mental block of thinking only in twodimensional space and realize
that the solution could involve a threedimensional approach.
You can build a threesided pyramid such that each side and
the base are equilateral triangles.
Six sticks
make four equilateral triangles in this pyramid.
Ignore
the conventional uses of objects.
Sometimes your
past experience can limit the way you think about how to use
objects in a problem. You
can be so accustomed to using an object in a certain way that
it’s almost impossible to conceive of using it for a different
function. In those
cases, you need to ignore the conventional function of
objects.
For example,
suppose you are given a large paper square, four smaller paper
squares, and some paper clips, and you are asked to attach the
squares together and then hang your creation from an eyelet that
is screwed in overhead. Many
problem solvers will use the paper clips in their conventional
functionthat is, to connect the paper squares togetherbut will
have difficulty in using them in an unconventional functionthat
is, bending one paper clip into a hook.
To solve this problem, you have to suppress the
conventional way of thinking about how to use paper clips.
Find
a related problem.
If you cannot
solve the problem that’s facing you, think of a related problem
that you do know how to solve.
Try to use the solution procedure of the related problem as
a way of solving the new problem.
This process of thinking by analogy involves finding a
related problem in your memory, abstracting the solution principle
or method from that problem, and applying that principle or method
to the new problem.
For example,
suppose that you were asked to improve a standard radar system so
that you could increase the area under surveillance.
Because the earth is curved and radar waves travel in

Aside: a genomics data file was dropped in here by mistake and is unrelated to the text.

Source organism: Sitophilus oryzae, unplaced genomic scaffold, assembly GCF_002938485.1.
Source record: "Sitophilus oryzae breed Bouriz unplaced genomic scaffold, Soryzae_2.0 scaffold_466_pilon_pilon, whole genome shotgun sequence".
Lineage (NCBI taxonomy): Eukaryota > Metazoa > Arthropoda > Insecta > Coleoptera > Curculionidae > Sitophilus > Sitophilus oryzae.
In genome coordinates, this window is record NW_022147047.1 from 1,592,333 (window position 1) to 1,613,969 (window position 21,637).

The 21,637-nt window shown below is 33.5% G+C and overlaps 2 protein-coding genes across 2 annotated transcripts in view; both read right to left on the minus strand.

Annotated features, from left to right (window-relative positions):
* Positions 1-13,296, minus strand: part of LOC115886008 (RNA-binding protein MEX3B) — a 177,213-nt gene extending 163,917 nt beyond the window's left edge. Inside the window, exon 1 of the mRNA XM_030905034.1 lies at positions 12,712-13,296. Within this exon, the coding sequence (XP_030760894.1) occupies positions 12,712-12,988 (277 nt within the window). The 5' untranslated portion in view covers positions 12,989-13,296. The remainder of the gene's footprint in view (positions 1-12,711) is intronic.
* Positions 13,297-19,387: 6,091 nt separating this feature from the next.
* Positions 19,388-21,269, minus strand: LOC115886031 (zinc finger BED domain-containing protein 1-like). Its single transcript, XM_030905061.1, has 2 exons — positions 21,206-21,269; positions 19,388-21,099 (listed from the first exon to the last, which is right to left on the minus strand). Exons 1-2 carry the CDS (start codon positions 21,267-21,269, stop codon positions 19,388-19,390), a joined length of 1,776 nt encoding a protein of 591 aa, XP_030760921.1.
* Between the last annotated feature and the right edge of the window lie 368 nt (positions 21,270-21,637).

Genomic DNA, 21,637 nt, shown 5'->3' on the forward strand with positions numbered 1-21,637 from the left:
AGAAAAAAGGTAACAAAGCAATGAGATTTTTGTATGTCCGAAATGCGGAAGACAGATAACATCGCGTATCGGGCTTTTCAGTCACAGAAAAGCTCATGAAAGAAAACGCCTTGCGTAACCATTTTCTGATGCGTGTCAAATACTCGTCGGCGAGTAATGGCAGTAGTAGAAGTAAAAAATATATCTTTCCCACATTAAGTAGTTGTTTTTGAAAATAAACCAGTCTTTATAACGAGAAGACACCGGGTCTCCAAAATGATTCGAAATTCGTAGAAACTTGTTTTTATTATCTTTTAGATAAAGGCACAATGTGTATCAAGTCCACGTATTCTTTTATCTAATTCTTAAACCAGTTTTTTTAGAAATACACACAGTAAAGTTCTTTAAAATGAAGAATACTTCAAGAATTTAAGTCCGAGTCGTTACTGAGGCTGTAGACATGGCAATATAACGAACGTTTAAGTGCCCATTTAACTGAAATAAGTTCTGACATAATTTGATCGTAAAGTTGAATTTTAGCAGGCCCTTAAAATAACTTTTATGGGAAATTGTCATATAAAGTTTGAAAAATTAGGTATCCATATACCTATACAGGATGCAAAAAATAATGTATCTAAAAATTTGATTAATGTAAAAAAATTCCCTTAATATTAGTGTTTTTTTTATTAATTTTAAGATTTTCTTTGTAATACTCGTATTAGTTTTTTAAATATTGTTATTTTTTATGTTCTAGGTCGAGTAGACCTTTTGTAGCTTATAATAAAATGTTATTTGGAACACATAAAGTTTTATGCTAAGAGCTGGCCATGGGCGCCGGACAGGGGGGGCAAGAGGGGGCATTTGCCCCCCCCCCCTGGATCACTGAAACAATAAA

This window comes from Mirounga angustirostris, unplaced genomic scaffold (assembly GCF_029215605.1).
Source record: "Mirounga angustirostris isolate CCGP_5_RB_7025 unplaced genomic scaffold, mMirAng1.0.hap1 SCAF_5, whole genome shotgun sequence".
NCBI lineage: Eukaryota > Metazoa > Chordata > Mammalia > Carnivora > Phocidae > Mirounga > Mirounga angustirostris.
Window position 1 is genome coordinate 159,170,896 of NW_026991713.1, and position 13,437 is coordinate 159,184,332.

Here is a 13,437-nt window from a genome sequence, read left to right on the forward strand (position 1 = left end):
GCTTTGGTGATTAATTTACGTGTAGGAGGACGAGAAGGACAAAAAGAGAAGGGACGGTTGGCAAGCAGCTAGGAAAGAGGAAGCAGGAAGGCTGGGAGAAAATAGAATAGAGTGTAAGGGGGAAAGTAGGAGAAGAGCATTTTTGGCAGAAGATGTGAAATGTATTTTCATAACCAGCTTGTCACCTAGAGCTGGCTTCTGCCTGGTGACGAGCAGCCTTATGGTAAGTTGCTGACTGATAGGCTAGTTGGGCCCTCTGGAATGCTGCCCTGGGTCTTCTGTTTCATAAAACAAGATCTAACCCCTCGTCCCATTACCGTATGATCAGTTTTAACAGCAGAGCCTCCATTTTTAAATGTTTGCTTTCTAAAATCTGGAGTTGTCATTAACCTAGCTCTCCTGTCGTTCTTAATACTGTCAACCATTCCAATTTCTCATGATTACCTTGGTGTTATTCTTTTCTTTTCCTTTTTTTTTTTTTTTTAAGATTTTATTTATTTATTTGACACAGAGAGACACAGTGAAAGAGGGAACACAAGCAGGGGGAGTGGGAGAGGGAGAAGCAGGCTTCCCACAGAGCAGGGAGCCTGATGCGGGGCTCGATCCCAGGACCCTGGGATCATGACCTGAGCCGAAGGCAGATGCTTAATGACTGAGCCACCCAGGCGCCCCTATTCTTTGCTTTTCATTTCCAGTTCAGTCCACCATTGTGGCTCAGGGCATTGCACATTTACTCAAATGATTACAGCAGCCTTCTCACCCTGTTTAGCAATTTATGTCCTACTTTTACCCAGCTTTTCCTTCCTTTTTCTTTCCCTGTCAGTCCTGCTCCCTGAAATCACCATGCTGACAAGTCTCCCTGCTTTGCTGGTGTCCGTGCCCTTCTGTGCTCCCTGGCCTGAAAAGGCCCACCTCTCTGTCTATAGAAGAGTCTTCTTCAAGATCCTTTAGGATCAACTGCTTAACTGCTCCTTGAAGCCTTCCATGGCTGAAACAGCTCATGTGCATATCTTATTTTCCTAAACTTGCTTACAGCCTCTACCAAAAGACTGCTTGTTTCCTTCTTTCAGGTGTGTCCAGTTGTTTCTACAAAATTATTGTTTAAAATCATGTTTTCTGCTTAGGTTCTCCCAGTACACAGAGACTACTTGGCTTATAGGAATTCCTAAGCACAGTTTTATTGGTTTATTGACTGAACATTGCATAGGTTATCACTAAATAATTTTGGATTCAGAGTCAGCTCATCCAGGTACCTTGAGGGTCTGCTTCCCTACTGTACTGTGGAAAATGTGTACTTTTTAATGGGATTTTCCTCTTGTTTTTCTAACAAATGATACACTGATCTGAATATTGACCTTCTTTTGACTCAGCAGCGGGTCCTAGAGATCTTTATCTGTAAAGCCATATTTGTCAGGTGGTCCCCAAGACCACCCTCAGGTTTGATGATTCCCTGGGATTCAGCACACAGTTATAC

straight lines it’s not possible to pick up objects that are
beyond the horizon. To
solve this problem, you can think of an analogous situation, such
as throwing a ball so that it will hit a remote object and then
bounce back to you. This
will work as long as the remote object can be reached by a
straight line. However,
if you have a ceiling overhead, you could throw the ball at the
ceiling at such an angle so that it would bounce off the ceiling
and hit the remote object; then it would bounce off the object to
the ceiling and off the ceiling back to you.
This principle can be applied to radar by installing
satellites for reflecting radar waves.
Radar pulse
(from black box) reflects off satellite (circle) to remote object
(plane), and then bounces back along the same path.
Break
the problem into subgoals.
When you’re
faced with a large problem, a reasonable approach is to break it
into a collection of smaller problems.
You can then work on methods for solving each part of the
problem.
For example, in
writing a computer program for an automated telephone ticket
selling system for an airline, you can break the goal into more
manageable subgoals. These
may include writing program modules to accommodate each possible
option available to the end user.
These six
techniques represent general approaches to creative solutions that
have been studied by researchers in the field of problem solving.
These general heuristics should help you figure out what to
do when you don't know what to do.
Copyright 1997 by
Richard E. Mayer